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The Choice of Diet for Young Children and Its Relation to Children's Growth

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  • Dov Chernichovsky
  • Douglas Coate

Abstract

In this paper we analyze the choice of diet for young children in low income families in the United States and its relation to the children's growth. Our most important finding is that the education and income levels in low income households are generally sufficient for the provision of adequate diets for children in the household. This conclusion is based on empirical results which show that low income parents have pushed the growth of their children through choice of diet nearly as much as possible, and which also show that mother's education and family income are insignificant determinants of the nutrient intakes of children in low income households.

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File URL: http://www.nber.org/papers/w0219.pdf
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Bibliographic Info

Paper provided by National Bureau of Economic Research, Inc in its series NBER Working Papers with number 0219.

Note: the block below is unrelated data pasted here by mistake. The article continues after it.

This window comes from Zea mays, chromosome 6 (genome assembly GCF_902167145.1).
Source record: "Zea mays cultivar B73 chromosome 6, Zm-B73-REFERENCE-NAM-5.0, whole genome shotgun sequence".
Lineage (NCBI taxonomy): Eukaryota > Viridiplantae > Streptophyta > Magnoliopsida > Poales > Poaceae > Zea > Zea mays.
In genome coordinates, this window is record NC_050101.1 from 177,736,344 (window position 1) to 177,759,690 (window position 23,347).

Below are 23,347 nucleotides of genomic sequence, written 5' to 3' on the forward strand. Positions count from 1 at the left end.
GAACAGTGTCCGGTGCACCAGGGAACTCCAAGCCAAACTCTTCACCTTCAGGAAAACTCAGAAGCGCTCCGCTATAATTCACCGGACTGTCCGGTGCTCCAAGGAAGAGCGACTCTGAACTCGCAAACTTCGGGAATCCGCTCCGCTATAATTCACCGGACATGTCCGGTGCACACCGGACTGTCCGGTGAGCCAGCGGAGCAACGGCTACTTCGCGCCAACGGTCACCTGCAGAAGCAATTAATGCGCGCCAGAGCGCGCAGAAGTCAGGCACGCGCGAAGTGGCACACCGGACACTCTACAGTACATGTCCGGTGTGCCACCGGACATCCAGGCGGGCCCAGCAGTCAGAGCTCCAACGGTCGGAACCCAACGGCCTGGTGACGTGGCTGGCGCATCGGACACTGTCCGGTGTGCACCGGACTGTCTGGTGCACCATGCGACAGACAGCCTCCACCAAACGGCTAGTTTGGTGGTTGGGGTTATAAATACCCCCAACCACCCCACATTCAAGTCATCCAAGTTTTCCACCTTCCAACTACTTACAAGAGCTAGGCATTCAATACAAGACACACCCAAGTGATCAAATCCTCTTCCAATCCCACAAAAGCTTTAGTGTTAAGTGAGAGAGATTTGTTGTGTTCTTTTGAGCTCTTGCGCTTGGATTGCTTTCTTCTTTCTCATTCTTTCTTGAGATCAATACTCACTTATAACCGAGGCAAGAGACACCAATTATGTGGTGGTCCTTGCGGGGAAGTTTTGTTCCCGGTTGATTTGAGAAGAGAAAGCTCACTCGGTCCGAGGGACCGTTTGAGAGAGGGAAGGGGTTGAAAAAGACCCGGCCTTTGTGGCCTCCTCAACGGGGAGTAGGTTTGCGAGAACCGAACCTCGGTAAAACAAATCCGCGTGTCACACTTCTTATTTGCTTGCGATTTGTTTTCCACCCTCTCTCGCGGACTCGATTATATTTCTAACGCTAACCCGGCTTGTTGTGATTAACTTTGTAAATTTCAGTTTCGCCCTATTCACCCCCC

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Date of creation: Dec 1977
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Publication status: published as Chernichovsky, Dov and Coate, Douglas. "The Choice of Diet for Young Children and Its Relation to Childrens Growth." Journal of Human Resources, Vol. XV, No. 2, (Spring 1980), pp. 255-263.
Handle: RePEc:nbr:nberwo:0219

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Cited by:
  1. Mark R. Rosenzweig & Kenneth I. Wolpin, 1988. "Heterogeneity, Intrafamily Distribution, and Child Health," Journal of Human Resources, University of Wisconsin Press, vol. 23(4), pages 437-461.
  2. Dov Chernichovsky & Douglas Coate, 1979. "An Economic Analysis of the Diet, Growth, and Health of Young Children in the United States," NBER Working Papers 0416, National Bureau of Economic Research, Inc.
  3. Komlos, John & Meermann, Lukas, 2004. "The Introduction of Anthropometrics into Development and Labor Economics," Discussion Papers in Economics, University of Munich, Department of Economics 381, University of Munich, Department of Economics.
  4. Chernichovsky, Dov & Zangwill, Linda, 1988. "Microeconomic theory of the household and nutrition programs," Policy Research Working Paper Series 82, The World Bank.

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